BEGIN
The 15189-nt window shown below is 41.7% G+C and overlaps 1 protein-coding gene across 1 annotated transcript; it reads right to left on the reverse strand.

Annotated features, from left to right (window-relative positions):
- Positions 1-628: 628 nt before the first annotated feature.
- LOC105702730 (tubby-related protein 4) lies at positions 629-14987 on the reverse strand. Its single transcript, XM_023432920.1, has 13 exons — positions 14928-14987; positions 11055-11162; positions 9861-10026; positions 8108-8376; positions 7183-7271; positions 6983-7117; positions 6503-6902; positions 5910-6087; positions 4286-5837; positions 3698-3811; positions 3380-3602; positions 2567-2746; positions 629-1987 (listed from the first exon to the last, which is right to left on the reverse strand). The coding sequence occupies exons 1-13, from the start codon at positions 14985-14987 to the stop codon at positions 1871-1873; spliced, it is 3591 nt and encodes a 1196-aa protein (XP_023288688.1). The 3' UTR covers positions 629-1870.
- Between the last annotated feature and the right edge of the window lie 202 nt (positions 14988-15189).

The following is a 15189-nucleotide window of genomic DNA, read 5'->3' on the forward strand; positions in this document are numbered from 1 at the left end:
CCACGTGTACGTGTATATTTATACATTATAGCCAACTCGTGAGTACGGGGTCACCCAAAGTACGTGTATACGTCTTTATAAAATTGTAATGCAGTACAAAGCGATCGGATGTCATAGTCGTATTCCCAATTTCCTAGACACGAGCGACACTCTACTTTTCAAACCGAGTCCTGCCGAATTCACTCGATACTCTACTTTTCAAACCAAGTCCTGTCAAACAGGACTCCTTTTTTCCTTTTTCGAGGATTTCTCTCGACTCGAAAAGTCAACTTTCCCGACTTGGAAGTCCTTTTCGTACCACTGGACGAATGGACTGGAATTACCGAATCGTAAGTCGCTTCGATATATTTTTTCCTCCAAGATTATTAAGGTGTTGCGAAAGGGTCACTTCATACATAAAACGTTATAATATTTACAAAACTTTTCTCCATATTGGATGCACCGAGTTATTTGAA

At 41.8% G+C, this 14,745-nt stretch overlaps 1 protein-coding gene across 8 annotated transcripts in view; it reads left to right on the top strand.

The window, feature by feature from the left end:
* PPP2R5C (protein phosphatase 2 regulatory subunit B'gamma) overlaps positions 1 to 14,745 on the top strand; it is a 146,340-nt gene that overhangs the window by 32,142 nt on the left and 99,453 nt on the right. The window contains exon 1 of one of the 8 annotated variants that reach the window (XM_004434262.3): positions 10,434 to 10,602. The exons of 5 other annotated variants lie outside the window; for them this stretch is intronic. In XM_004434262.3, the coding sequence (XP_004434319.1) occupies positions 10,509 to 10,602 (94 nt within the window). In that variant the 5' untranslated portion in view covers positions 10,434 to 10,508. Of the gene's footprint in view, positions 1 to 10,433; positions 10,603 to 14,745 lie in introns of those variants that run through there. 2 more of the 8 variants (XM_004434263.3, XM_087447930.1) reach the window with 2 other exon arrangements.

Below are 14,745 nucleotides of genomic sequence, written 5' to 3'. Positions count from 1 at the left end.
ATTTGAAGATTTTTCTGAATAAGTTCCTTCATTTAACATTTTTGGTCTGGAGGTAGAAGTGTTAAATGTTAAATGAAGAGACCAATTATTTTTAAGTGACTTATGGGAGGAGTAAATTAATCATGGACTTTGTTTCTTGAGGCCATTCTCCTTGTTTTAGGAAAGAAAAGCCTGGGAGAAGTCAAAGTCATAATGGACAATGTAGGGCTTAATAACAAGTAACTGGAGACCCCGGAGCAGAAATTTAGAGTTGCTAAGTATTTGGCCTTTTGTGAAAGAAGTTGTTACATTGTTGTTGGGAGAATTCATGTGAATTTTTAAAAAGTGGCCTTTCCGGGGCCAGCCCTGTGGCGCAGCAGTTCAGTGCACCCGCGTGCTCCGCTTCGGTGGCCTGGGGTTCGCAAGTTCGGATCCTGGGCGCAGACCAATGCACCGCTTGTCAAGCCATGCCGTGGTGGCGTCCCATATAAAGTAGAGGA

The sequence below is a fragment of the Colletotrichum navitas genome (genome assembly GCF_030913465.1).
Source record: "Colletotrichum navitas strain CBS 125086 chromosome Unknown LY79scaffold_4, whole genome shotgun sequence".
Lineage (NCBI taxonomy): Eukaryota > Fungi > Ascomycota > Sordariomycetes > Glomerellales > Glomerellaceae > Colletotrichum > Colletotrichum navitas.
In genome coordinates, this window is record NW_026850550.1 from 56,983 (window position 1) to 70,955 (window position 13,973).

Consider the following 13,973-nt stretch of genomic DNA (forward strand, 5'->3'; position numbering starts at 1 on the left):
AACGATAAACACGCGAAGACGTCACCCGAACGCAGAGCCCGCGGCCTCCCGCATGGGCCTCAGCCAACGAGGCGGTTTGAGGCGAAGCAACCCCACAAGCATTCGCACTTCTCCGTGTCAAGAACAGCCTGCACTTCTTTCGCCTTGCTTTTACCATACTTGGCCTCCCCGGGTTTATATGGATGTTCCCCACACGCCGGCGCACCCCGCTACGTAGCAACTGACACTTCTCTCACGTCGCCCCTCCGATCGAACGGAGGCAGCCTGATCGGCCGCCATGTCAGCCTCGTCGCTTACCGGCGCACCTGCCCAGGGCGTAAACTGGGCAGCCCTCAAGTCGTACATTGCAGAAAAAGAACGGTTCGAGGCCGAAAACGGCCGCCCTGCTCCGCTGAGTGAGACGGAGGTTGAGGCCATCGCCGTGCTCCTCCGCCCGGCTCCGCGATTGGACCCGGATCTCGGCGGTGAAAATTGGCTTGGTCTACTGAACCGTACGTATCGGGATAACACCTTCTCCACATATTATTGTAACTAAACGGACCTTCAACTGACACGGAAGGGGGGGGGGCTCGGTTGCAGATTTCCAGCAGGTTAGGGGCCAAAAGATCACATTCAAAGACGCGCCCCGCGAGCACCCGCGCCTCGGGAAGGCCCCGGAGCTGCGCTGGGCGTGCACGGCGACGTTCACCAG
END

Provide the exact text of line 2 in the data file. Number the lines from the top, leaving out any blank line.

Annotated features, from left to right (window-relative positions):